Whitehouse et al. ignited a bit of a controversy with their recent Nature paper which concludes that “Complex societies precede moralizing gods throughout world history”. Their argument is that “belief in morally concerned supernatural agents culturally evolved to facilitate cooperation among strangers in large-scale societies”. They use a very large database to suggest that moralizing gods are unknown in various regions before the rise of complex societies. The idea seems to be that once people started organizing into larger and more complex polities, moralizing gods emerged as a tool to manage behaviour, minimize conflict, and generally keep everyone in line.

Critics were quick to respond, not so much on the paper’s conclusions or theoretical underpinnings, but rather on methodological grounds. I think there are also very good theoretical reasons to question the paper’s conclusion. But let’s discuss methods first.

Methodological concerns

Beheim et al. make the very good point that for nearly all the regions studied by Whitehouse et al, data on the presence of moralizing gods is completely missing before their first appearance. Archaeologically, this is a big problem. It would be one thing if Whitehouse et al. said that they had evidence for the absence of moralizing gods before the rise of social complexity. Their database however, mostly shows that there is no information whatsoever on moralizing gods before the appearance of social complexity. As we should all know by now, in archaeology especially, absence of evidence is not evidence of absence.

By turning their absence of evidence into evidence of absence for purposes of their analysis, Whitehouse et al. commit a serious methodological error. It is entirely possible that moralizing gods are present before large, complex societies in many, or even in all the regions studied. We just don’t know.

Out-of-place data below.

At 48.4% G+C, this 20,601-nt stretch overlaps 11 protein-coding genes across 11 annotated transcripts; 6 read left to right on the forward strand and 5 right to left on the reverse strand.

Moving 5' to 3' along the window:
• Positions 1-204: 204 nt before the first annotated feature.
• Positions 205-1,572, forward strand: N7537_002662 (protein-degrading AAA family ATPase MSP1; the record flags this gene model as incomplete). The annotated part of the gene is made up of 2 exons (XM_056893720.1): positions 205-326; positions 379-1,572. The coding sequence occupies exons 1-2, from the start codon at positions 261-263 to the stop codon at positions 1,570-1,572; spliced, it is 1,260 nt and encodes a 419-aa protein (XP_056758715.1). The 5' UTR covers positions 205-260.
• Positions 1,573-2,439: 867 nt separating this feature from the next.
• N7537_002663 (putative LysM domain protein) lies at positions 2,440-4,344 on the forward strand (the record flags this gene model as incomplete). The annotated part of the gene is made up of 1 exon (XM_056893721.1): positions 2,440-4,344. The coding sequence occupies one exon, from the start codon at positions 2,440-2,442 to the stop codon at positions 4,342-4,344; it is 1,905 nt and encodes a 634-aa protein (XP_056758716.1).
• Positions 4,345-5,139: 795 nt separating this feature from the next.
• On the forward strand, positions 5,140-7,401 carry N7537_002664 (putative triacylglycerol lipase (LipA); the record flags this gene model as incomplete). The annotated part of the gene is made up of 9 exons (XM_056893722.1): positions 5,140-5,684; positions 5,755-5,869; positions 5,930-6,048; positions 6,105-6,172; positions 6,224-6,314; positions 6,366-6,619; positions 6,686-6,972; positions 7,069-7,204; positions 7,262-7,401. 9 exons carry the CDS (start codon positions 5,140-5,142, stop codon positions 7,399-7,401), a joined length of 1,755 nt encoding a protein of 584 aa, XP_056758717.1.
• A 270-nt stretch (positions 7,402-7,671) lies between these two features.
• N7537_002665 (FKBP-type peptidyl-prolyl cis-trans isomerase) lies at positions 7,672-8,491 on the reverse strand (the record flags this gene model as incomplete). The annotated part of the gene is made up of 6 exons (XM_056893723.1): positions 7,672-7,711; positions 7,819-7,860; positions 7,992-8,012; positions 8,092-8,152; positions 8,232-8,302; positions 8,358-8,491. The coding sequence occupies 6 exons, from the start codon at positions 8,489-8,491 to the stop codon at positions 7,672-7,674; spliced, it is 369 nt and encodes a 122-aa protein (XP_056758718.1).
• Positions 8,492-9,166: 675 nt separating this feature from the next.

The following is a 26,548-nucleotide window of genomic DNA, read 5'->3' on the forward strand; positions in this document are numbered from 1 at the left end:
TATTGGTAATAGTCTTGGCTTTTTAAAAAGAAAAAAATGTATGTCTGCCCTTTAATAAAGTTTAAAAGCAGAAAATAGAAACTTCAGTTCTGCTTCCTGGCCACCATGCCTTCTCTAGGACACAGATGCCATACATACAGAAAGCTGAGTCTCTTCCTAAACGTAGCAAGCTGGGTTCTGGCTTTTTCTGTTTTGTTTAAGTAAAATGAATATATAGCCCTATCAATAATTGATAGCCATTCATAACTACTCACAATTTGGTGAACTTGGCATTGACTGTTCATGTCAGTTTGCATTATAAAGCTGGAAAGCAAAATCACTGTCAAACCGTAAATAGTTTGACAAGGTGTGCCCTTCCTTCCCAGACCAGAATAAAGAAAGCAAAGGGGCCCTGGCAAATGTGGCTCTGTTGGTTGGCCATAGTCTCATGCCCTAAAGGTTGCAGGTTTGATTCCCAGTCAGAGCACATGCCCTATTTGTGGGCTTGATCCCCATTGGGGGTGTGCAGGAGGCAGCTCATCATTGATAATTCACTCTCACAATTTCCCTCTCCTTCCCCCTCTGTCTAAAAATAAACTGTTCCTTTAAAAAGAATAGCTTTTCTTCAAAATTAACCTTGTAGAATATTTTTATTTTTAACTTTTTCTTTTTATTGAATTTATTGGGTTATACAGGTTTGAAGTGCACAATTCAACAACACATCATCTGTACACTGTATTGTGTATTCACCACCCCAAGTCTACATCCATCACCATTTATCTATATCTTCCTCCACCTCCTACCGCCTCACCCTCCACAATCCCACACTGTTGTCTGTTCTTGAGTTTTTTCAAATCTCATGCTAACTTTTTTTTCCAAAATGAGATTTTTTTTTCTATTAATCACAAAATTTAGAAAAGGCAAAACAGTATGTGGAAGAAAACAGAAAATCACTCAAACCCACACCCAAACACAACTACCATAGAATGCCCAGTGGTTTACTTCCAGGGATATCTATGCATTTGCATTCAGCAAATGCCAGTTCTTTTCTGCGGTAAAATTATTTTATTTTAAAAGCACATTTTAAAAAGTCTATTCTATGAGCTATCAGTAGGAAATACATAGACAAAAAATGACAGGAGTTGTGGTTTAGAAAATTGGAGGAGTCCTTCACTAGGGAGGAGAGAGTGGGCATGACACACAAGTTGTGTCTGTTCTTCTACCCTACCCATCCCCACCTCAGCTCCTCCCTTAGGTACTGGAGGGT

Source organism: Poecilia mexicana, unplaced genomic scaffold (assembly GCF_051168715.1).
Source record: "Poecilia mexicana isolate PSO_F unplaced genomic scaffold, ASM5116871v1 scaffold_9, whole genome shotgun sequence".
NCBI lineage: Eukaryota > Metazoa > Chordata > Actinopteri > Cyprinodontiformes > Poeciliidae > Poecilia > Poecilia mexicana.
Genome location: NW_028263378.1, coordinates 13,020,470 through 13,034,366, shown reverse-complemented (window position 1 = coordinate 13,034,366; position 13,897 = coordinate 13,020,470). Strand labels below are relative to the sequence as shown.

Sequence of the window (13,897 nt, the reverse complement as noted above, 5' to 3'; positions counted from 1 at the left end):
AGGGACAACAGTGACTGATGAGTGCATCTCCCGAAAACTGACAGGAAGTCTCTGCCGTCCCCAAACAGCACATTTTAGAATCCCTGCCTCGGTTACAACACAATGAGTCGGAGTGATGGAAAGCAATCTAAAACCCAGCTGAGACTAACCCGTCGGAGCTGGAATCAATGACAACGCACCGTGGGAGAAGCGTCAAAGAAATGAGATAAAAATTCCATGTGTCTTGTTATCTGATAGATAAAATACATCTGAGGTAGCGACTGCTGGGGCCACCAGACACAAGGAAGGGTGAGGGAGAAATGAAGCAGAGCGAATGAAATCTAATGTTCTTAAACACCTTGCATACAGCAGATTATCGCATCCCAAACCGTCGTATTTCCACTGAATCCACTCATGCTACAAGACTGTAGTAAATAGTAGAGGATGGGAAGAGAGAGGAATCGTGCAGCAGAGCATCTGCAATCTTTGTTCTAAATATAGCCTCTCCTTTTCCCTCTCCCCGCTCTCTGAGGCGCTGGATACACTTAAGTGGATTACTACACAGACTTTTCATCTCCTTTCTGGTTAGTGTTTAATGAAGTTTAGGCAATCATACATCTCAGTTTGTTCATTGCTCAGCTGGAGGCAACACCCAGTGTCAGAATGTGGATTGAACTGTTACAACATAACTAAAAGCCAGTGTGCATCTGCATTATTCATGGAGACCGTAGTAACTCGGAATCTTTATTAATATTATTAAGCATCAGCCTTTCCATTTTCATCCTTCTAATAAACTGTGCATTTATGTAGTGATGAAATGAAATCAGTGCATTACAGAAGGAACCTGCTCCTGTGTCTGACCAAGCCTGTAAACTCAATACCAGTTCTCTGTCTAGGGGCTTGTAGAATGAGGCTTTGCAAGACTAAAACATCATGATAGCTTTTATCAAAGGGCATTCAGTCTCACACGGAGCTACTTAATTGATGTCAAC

Meanwhile, Slingerland and others at the Database of Religious History raise concern about data quality. Of course, it isn’t unusual for area specialists to react badly when generalists try to consider their unique tiles in the context of a wider mosaic, and I was expecting to see some critique on that front. In this case though, the historians make very good points.

They show clearly that for at least some of the regions they include in their study, Whitehouse et al. rely heavily on broad syntheses rather than narrower regional sources for their coding, with the result that there is a fair bit of interpolation in their database, rather than actual observations.

In other cases, they use either viewpoints held by a minority of specialists, or fail to factor-in a real measure of data quality. These are all cardinal sins in the eye of the particularist, but even a woolly-headed generalist like me has to admit that they are serious concerns for this type of study.

Theoretical concerns

My own problems with the paper start with the idea that social complexity precedes moralizing gods, and that moralizing gods evolve as an adaptation to social complexity. I am not surprised to see the serious methodological critiques of the paper, because its conclusion doesn’t make intuitive evolutionary sense to me.

Unless we want to think that cultural evolution is completely Lamarckian, it is much simpler to think that the idea of moralizing gods appeared here and there, and allowed the elaboration of large, complex social structures where they had been impossible or improbable before.

If cultural evolution is Darwinian, moralizing gods didn’t evolve to do anything. The idea popped up at some point, as an innovation. Maybe at many points, at many times. Once it existed, it solved some of the problems of living in large, complex groups. Those groups could then exist.

Moralizing gods may well have existed for a long time. For all we know, they are a Paleolithic innovation. Combined with increased reliance on spatially stable plant resources (i.e. fields) in the Holocene, they could have allowed people to live together in larger numbers, and with more layers of organization and centralization.

Peter Turchin, one of the authors of the original paper, claims that SESHAT (their database) is a “killer of theories”. So far, based on their analysis and its critiques, I see no reason to kill the theory that cultural evolution is Darwinian rather than Lamarckian.


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